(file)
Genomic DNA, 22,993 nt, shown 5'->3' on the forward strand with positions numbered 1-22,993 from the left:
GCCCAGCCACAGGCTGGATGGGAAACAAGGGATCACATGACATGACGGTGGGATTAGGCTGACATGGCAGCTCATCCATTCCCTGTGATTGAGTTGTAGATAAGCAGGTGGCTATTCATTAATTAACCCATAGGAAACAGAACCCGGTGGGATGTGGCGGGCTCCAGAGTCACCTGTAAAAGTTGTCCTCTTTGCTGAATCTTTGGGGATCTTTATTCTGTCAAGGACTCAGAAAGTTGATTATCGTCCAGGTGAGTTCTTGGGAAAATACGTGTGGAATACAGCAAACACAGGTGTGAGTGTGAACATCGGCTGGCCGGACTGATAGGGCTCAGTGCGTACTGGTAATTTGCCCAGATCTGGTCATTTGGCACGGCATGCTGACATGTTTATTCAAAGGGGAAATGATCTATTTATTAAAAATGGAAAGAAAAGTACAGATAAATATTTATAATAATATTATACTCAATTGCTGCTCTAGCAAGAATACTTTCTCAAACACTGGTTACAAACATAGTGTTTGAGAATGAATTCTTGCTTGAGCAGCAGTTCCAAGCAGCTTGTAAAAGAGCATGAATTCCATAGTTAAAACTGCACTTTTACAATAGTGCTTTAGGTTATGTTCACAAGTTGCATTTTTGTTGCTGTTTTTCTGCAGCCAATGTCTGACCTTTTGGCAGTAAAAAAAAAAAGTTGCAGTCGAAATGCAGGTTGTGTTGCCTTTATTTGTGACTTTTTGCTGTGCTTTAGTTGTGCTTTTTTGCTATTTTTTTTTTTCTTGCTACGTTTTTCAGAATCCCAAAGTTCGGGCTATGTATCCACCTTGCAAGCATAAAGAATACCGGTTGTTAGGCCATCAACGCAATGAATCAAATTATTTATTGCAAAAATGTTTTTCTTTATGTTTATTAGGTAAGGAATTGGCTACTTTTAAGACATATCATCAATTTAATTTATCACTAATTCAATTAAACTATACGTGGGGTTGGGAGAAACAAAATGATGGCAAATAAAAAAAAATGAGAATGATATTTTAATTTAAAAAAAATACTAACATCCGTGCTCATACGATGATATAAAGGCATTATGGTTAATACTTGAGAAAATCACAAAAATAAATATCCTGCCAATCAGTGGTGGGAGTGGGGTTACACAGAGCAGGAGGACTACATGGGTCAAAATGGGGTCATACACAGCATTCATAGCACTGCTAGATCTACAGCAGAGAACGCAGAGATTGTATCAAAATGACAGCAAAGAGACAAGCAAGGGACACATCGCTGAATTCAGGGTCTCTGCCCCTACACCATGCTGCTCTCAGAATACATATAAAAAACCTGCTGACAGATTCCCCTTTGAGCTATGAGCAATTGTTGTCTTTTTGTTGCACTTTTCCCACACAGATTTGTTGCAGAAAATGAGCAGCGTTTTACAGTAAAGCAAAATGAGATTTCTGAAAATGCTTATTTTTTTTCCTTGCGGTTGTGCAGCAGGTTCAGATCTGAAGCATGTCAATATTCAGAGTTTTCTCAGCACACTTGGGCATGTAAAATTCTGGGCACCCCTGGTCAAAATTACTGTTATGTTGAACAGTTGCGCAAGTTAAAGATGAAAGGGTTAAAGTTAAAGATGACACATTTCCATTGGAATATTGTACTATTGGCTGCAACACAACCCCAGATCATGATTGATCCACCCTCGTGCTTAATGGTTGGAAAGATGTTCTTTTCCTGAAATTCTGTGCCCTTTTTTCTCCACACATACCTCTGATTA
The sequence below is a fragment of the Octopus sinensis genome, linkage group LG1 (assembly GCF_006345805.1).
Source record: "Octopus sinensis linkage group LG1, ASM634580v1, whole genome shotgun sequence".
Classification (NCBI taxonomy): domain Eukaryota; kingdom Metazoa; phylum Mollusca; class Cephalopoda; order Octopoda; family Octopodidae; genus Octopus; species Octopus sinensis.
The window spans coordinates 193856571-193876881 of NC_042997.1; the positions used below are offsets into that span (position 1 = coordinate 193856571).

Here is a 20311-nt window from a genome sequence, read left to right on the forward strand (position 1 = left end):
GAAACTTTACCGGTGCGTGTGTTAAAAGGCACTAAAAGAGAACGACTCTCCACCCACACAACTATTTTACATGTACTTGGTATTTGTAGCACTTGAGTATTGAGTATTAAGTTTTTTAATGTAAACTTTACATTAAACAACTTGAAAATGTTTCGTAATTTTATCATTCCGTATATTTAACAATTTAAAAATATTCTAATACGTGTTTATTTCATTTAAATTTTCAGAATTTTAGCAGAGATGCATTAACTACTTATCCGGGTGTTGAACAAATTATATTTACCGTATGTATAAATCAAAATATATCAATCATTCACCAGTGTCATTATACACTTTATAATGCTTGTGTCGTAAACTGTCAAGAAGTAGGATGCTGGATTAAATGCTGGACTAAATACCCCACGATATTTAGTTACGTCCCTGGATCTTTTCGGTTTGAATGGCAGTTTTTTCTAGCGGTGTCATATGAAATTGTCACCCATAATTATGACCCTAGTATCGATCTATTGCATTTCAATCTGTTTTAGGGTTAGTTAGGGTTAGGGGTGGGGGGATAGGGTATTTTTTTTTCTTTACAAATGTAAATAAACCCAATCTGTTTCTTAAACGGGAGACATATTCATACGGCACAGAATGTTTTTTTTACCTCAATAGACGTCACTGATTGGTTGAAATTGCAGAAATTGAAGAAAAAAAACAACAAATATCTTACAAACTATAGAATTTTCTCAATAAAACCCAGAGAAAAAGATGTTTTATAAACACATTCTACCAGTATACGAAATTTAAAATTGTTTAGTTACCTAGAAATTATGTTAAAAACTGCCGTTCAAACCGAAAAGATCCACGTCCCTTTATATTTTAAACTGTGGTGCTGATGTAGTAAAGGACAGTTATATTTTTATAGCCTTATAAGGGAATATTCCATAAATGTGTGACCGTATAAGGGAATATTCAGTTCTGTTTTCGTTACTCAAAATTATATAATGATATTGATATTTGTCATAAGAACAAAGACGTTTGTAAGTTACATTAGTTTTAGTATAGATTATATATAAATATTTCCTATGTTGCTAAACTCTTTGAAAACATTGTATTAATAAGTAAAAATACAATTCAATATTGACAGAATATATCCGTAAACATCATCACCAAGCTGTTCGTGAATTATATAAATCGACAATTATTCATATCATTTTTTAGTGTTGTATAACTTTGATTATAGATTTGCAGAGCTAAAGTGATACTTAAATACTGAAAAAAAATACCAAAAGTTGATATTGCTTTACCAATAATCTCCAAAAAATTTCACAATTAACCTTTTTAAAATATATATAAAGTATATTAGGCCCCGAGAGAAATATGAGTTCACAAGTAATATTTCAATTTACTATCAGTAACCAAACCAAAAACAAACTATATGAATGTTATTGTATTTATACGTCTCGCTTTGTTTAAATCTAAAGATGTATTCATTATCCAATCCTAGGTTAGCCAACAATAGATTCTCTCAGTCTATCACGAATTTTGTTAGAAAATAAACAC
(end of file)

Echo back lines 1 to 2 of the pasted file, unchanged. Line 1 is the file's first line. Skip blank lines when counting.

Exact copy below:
Genomic DNA, 22,993 nt, shown 5'->3' on the forward strand with positions numbered 1-22,993 from the left:
GCCCAGCCACAGGCTGGATGGGAAACAAGGGATCACATGACATGACGGTGGGATTAGGCTGACATGGCAGCTCATCCATTCCCTGTGATTGAGTTGTAGATAAGCAGGTGGCTATTCATTAATTAACCCATAGGAAACAGAACCCGGTGGGATGTGGCGGGCTCCAGAGTCACCTGTAAAAGTTGTCCTCTTTGCTGAATCTTTGGGGATCTTTATTCTGTCAAGGACTCAGAAAGTTGATTATCGTCCAGGTGAGTTCTTGGGAAAATACGTGTGGAATACAGCAAACACAGGTGTGAGTGTGAACATCGGCTGGCCGGACTGATAGGGCTCAGTGCGTACTGGTAATTTGCCCAGATCTGGTCATTTGGCACGGCATGCTGACATGTTTATTCAAAGGGGAAATGATCTATTTATTAAAAATGGAAAGAAAAGTACAGATAAATATTTATAATAATATTATACTCAATTGCTGCTCTAGCAAGAATACTTTCTCAAACACTGGTTACAAACATAGTGTTTGAGAATGAATTCTTGCTTGAGCAGCAGTTCCAAGCAGCTTGTAAAAGAGCATGAATTCCATAGTTAAAACTGCACTTTTACAATAGTGCTTTAGGTTATGTTCACAAGTTGCATTTTTGTTGCTGTTTTTCTGCAGCCAATGTCTGACCTTTTGGCAGTAAAAAAAAAAAGTTGCAGTCGAAATGCAGGTTGTGTTGCCTTTATTTGTGACTTTTTGCTGTGCTTTAGTTGTGCTTTTTTGCTATTTTTTTTTTTCTTGCTACGTTTTTCAGAATCCCAAAGTTCGGGCTATGTATCCACCTTGCAAGCATAAAGAATACCGGTTGTTAGGCCATCAACGCAATGAATCAAATTATTTATTGCAAAAATGTTTTTCTTTATGTTTATTAGGTAAGGAATTGGCTACTTTTAAGACATATCATCAATTTAATTTATCACTAATTCAATTAAACTATACGTGGGGTTGGGAGAAACAAAATGATGGCAAATAAAAAAAAATGAGAATGATATTTTAATTTAAAAAAAATACTAACATCCGTGCTCATACGATGATATAAAGGCATTATGGTTAATACTTGAGAAAATCACAAAAATAAATATCCTGCCAATCAGTGGTGGGAGTGGGGTTACACAGAGCAGGAGGACTACATGGGTCAAAATGGGGTCATACACAGCATTCATAGCACTGCTAGATCTACAGCAGAGAACGCAGAGATTGTATCAAAATGACAGCAAAGAGACAAGCAAGGGACACATCGCTGAATTCAGGGTCTCTGCCCCTACACCATGCTGCTCTCAGAATACATATAAAAAACCTGCTGACAGATTCCCCTTTGAGCTATGAGCAATTGTTGTCTTTTTGTTGCACTTTTCCCACACAGATTTGTTGCAGAAAATGAGCAGCGTTTTACAGTAAAGCAAAATGAGATTTCTGAAAATGCTTATTTTTTTTCCTTGCGGTTGTGCAGCAGGTTCAGATCTGAAGCATGTCAATATTCAGAGTTTTCTCAGCACACTTGGGCATGTAAAATTCTGGGCACCCCTGGTCAAAATTACTGTTATGTTGAACAGTTGCGCAAGTTAAAGATGAAAGGGTTAAAGTTAAAGATGACACATTTCCATTGGAATATTGTACTATTGGCTGCAACACAACCCCAGATCATGATTGATCCACCCTCGTGCTTAATGGTTGGAAAGATGTTCTTTTCCTGAAATTCTGTGCCCTTTTTTCTCCACACATACCTCTGATTA